Skip to main content

Advocating an attack against severe malaria: a cost-effectiveness analysis

Abstract

Background

A recent study found that the gut microbiota, Lactobacillus and Bifidobacterium, have the ability to modulate the severity of malaria. The modulation of the severity of malaria is not however, the typical focal point of most widespread interventions. Thus, an essential element of information required before serious consideration of any intervention that targets reducing severe malaria incidence is a prediction of the health benefits and costs required to be cost-effective.

Methods

Here, we developed a mathematical model of malaria transmission to evaluate an intervention that targets reducing severe malaria incidence. We consider intervention scenarios of a 2-, 7-, and 14-fold reduction in severe malaria incidence, based on the potential reduction in severe malaria incidence caused by gut microbiota, under entomological inoculation rates occurring in 41 countries in sub-Saharan Africa. For each intervention scenario, disability-adjusted life years averted and incremental cost-effectiveness ratios were estimated using country specific data, including the reported proportions of severe malaria incidence in healthcare settings.

Results

Our results show that an intervention that targets reducing severe malaria incidence with annual costs between $23.65 to $30.26 USD per person and causes a 14-fold reduction in severe malaria incidence would be cost-effective in 15–19 countries and very cost-effective in 9–14 countries respectively. Furthermore, if model predictions are based on the distribution of gut microbiota through a freeze-dried yogurt that cost $0.20 per serving, a 2- to 14-fold reduction in severe malaria incidence would be cost-effective in 29 countries and very cost-effective in 25 countries.

Conclusion

Our findings indicate interventions that target severe malaria can be cost-effective, in conjunction with standard interventions, for reducing the health burden and costs attributed to malaria. While our results illustrate a stronger cost-effectiveness for greater reductions, they consistently show that even a limited reduction in severe malaria provides substantial health benefits, and could be economically viable. Therefore, we suggest that interventions that target severe malaria are worthy of consideration, and merit further empirical and clinical investigation.

Peer Review reports

Background

Sub-Saharan Africa suffers the vast majority of the world’s malaria burden, with an estimated 92% of incidences occurring annually [1]. Due to this disproportionate malaria burden, great effort is underway to develop and scale-up malaria interventions, with the ultimate goal to reduce the entire world’s malaria burden to zero. To date, the primary strategy of most malaria interventions focuses on some form of transmission blocking, whether it be with fungal insecticides [2], increased access to high quality antimalarial drugs [3], the distribution of bed nets [4], or minimizing recurrent malaria incidence in at-risk demographics [5,6,7]. While these malaria interventions all stand to improve public health, a common theme among them is that they do not outright target one of the highest contributors to the burden of malaria, namely, individuals that suffer some form of severe malaria.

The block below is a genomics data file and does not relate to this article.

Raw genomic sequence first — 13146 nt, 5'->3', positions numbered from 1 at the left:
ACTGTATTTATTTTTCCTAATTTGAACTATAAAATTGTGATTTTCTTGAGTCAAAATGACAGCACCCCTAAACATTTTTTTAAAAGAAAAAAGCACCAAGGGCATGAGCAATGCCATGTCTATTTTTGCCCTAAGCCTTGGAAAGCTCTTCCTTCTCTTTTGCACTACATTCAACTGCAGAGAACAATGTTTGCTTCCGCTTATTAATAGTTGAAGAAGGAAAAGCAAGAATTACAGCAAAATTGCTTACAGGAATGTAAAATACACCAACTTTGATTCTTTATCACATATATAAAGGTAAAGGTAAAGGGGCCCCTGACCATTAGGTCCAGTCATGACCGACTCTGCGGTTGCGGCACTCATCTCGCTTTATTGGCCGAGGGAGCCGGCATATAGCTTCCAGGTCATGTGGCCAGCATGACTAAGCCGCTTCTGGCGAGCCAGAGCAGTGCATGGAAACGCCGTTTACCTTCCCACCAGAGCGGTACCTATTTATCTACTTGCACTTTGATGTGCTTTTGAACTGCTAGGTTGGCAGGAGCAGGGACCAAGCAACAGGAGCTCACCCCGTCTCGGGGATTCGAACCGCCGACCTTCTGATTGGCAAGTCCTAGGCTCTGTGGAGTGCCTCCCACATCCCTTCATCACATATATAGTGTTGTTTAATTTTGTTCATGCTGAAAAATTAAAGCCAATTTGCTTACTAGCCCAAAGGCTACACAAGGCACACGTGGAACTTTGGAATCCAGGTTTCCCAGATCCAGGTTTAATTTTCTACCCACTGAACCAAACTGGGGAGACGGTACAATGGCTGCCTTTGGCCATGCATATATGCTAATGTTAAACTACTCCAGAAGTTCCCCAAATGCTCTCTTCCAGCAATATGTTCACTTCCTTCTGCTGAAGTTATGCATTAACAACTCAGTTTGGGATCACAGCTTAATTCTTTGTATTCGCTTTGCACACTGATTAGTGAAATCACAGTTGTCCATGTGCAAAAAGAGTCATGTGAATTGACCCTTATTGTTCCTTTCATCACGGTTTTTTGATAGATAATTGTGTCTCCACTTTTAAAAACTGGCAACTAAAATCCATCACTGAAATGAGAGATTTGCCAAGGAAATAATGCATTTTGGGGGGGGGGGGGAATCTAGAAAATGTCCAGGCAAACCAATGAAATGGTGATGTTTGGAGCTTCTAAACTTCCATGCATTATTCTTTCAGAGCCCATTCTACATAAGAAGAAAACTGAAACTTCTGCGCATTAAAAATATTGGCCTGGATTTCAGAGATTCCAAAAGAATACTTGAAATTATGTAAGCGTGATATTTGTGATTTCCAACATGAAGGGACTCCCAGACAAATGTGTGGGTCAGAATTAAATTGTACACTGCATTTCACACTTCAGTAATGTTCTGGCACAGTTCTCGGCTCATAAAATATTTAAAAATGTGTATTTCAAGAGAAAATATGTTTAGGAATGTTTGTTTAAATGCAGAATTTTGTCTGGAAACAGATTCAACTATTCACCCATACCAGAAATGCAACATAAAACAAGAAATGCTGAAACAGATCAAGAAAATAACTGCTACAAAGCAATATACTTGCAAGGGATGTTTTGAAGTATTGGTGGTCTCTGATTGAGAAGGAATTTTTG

Severe malaria is one of two main classifications for malaria disease [8], with the other typically being referred to as uncomplicated malaria. Severe malaria occurs when serious complications arise during infection, such as cerebral malaria, acute respiratory distress syndrome, low blood pressure, acute kidney injury, hypoglycemia, and severe anemia, to name but a few [1]. While there are many factors that correlate with the risk of severe malaria, including parasite virulence level and host inflammation, a leading indicator for a severe malaria incidence is parasite burden [9]. In fact, while a high parasite burden is not synonymous with severe malaria incidence, a low parasite burden yields little to no risk for severe malaria [9].

Recently a study found that parasite burden is dramatically reduced by gut microbiota [10]. Specifically, the gut microbiota, Lactobacillus and Bifidobacterium, are associated with up to a 14-fold decrease in parasite burden [10], and substantially reduce the likelihood of severe malaria. Given this result, we seek to determine the conditions required for an intervention that targets severe malaria to be cost-effective. To do this, we first quantify the health benefits and costs required for an intervention that targets severe malaria to be cost-effective, and then determine whether the distribution of gut-microbiota, through a freeze-dried yogurt, has the potential to be a cost-effective malaria intervention.